Fig. 2 schematically shows an example of a room 200 within the spatial analysis system of Fig. 1 according to an embodiment. The room 200 has been installed with lighting devices 101, each of which include a motion sensor 102 and audio sensor 103. One or more occupants 202 may be situated in the room. The room 200 includes a speaker device 205 to project audio. The speaker device 205 may be a speaker phone, computer speaker, sound system to facilitate teleconferencing and allow remote attendees to converse with occupants 202 in the room 200. A computing system 106 operates outside the room 200. As described in further detail with respect to the remaining figures, Fig. 2 shows an implementation of the spatial analysis system 100. Lighting devices 101 continue to detect motion and audio to estimate the number of occupants 202 over time as the number of occupants 202 change.

Fig. 3 depicts motion-related data and operations that may take place within the spatial analysis system 100 of Fig. 1 according to an embodiment. Fig. 3 shows a motion sensor 102 that detects motion 308 of an occupant 202. The occupant may move in different ways ranging from making minor motion to major motion. A major motion event may correspond to an occupant entering a room 200 while a minor motion event may correspond to a low level of movement while an occupant is sitting or standing. The motion sensor 102 converts the detected motion into motion samples 312. Motion samples 312 reflect a digital signal that represents motion 308 being detected. A motion analyzer 315 converts the motion samples 312 into processed motion data 318. The processed motion data 318 may be stored in the computing system 106 or stored in a memory of the lighting device 101. The motion analyzer 315 may comprise a software module that is executed by a processor in the lighting device 101, within a server application 127, or a combination thereof.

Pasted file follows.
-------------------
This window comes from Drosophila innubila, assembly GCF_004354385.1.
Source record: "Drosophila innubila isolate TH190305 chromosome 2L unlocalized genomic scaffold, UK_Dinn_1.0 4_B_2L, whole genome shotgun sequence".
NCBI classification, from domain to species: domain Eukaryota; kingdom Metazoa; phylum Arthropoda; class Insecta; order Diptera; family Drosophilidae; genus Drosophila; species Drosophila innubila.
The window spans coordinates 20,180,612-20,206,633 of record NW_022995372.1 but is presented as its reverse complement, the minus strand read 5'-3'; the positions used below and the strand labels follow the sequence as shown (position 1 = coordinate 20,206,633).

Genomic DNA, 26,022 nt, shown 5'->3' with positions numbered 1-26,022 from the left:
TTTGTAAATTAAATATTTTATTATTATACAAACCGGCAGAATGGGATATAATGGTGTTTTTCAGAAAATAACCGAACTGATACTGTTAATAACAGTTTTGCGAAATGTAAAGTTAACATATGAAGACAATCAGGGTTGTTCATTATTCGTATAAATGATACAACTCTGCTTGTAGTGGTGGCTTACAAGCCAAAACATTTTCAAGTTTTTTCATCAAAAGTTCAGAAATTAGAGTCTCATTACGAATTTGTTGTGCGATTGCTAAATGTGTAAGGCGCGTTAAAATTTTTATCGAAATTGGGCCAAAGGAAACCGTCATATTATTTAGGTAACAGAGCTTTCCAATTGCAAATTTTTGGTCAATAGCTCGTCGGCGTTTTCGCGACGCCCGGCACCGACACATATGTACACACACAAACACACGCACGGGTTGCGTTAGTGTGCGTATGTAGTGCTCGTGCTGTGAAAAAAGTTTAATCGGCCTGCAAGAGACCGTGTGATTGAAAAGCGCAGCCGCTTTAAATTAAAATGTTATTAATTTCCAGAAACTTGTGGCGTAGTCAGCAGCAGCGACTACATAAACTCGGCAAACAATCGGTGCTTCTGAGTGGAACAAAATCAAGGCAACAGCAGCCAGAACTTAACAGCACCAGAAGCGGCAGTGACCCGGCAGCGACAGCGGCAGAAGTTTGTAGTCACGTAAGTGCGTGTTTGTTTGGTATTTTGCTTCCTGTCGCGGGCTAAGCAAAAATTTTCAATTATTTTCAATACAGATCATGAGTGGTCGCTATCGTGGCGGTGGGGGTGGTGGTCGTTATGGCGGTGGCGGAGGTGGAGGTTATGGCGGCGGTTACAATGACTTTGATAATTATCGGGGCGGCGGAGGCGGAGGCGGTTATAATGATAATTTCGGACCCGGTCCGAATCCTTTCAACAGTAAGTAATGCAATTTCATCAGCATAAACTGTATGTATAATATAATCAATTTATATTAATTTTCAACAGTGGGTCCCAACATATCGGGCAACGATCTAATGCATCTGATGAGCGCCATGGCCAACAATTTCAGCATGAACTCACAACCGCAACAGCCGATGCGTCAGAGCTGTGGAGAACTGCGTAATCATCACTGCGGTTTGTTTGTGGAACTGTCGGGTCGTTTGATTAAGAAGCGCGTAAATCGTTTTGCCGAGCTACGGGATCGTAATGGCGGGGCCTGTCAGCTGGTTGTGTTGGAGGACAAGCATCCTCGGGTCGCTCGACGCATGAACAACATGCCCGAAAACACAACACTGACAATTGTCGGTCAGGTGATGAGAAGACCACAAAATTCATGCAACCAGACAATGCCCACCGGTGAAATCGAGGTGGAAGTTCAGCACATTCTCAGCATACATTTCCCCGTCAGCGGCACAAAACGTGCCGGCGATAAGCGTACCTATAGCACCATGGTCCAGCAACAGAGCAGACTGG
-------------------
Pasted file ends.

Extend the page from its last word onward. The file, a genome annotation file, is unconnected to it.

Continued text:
In the embodiment of Fig. 3, the motion analyzer 315 derives one or more motion events from the motion samples 312. Then, it classifies the motion event into a minor motion, medium motion, or major motion. The motion analyzer 315 counts the number of each type of motion event for a given time slot. As shown in Fig. 3, the timeslot lasts 30 seconds. For a given timeslot, the motion analyzer 315 counts the number of motion event types occurring for each motion event type. Within the first 30 seconds, the motion analyzer 315 counted six minor motion events, zero medium motion events, and two major motion events. For the next 30 seconds, the motion analyzer 315 counted four small motion events, one medium motion events, and zero major motion events.